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How to teach a child to be a 'good loser'
As a new season of sports begins, it’s no better a time than now to remind kids of what it means to be a good loser. Here are six tips from Jude Bijou, a California-based psychotherapist who wrote the 2011 book “Attitude Reconstruction: A Blueprint for Building a Better Life” (Riviera, $16.95):
1 Encourage your child to express disappointment. “But in a safe and private place,” says Bijou. That means explaining that when he loses that he can have a tantrum on his own. “He can punch a punching bag at home in the basement and yell at the top of his lungs, ‘I feel so angry!’ He’ll feel relieved after he lets all that emotional energy out, and much better than if he took out his frustration and rage on someone else,” she says.
2. Help your child focus on joy. “Running in a race on a beautiful day, feeling healthy and alive, should be fun,” she says. “Remind your child that the activity she loves is fun, and that she can put less emphasis on winning.” The hope is that when she gets into that mindset that she can focus on doing her best. “No matter how disappointing the outcome, she'll have had joyous moments and great memories leading up to it,” she adds.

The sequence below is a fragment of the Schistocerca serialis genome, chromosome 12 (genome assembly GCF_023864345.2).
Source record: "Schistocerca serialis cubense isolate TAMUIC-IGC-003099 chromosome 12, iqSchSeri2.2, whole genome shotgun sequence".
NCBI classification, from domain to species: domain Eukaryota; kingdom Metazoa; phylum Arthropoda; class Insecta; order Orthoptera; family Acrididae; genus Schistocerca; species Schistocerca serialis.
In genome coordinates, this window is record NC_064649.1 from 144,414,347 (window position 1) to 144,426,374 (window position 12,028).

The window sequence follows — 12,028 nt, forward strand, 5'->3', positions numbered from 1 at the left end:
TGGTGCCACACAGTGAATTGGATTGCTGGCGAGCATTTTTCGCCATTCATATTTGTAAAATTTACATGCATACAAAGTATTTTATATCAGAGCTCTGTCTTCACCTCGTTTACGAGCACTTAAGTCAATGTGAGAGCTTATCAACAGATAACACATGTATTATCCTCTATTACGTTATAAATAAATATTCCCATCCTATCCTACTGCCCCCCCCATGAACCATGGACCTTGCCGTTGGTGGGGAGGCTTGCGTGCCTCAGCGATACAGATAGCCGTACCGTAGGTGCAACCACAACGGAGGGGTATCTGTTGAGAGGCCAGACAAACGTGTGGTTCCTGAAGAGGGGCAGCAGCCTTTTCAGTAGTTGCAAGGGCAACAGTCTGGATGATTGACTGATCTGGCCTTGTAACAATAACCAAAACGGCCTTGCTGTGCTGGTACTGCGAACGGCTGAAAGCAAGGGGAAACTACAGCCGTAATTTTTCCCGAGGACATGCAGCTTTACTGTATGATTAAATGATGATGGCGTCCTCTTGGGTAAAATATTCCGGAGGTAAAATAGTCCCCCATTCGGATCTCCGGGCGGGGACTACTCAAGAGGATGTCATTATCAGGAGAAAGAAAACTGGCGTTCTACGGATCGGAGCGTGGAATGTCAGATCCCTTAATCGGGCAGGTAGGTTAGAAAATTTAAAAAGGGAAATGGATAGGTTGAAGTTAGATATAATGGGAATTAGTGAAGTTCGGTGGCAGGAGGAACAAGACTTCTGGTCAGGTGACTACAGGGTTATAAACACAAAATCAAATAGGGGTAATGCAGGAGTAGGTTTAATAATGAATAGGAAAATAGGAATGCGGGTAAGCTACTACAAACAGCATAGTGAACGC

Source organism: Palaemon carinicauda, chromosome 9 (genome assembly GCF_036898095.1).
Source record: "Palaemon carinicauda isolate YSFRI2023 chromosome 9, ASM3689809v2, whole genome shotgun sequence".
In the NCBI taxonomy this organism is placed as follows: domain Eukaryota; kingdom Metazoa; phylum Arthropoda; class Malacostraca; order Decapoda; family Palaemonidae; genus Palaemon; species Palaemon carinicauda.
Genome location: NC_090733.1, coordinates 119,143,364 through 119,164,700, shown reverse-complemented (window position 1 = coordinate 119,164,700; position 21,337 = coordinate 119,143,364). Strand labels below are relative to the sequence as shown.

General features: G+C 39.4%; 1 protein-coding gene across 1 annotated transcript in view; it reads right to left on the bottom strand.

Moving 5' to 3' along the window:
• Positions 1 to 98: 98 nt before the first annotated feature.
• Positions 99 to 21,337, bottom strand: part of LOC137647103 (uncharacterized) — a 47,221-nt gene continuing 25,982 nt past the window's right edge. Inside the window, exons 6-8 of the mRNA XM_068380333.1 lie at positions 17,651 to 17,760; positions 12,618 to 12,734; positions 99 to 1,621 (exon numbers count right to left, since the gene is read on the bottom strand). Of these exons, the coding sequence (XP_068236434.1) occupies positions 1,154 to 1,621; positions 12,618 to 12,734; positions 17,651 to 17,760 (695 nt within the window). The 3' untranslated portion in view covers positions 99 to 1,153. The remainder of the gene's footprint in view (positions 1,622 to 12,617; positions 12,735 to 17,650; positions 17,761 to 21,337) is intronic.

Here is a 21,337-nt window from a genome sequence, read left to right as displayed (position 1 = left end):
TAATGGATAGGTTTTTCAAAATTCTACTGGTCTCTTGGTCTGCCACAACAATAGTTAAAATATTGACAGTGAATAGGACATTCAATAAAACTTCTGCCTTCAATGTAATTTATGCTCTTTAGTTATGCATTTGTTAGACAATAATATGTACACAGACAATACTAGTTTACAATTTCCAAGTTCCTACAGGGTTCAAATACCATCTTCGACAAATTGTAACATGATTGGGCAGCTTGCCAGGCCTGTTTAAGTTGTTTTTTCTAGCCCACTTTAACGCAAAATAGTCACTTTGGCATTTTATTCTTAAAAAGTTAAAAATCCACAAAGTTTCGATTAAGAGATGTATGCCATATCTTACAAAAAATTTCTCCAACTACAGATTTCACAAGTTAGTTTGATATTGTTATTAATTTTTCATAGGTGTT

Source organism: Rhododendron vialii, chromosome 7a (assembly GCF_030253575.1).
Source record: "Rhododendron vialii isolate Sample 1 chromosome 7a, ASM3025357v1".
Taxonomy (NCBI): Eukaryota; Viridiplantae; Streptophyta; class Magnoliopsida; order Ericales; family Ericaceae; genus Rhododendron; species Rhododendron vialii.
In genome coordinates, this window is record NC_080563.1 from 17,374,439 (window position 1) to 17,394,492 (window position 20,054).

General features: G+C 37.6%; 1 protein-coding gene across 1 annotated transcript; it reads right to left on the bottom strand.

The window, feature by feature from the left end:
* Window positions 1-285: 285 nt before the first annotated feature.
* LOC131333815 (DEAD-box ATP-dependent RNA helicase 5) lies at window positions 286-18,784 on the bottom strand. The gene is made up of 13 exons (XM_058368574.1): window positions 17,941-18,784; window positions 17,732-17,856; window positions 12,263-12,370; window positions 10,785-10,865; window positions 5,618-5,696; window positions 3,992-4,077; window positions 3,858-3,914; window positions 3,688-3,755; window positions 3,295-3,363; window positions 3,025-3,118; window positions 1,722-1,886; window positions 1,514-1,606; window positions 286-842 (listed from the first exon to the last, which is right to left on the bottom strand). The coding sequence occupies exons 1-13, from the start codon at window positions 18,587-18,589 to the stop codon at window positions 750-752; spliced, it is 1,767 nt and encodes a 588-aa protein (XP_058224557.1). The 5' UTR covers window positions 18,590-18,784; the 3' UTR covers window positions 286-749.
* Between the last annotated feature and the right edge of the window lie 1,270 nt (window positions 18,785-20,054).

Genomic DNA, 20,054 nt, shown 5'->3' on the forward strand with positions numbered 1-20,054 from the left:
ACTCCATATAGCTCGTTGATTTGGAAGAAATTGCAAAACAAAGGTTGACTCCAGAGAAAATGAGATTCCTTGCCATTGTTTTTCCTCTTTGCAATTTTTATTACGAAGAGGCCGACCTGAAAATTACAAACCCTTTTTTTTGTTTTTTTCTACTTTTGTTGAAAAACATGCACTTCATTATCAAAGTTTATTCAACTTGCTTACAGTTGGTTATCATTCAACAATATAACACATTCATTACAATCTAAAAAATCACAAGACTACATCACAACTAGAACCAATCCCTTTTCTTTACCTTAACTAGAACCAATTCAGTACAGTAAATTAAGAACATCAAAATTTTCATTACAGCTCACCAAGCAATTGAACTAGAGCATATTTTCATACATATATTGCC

3. Teach your child to do his or her best. “Resilient people — those who bounce back easily from disappointments and setbacks — aren't wedded to the outcome,” Bijou says. “Don't let your child set himself up for disappointment with the expectation that he'll win.” The goal should be giving something “maximum effort” — with winning as a reward for work done.
4. Assist your child in looking for a benefit in losing. “Ask her, ‘What did you learn?’ Most competitive kids can come up with an answer that's helpful,” Bijou says. “There's always a win for your child personally, whether it's honing her skills, learning something about her technique, or figuring out a different and better strategy for next time.”
5. Encourage self-worth, even after losing. “If he's having a particularly difficult time letting go of negative feelings, have him repeat over and over to himself, ‘I gave it my best shot. I did well to get as far as I did,’” she says.
6. Point out that it’s important to help others celebrate. “Remind her that if she won, she'd want and expect others to congratulate her too,” she explains.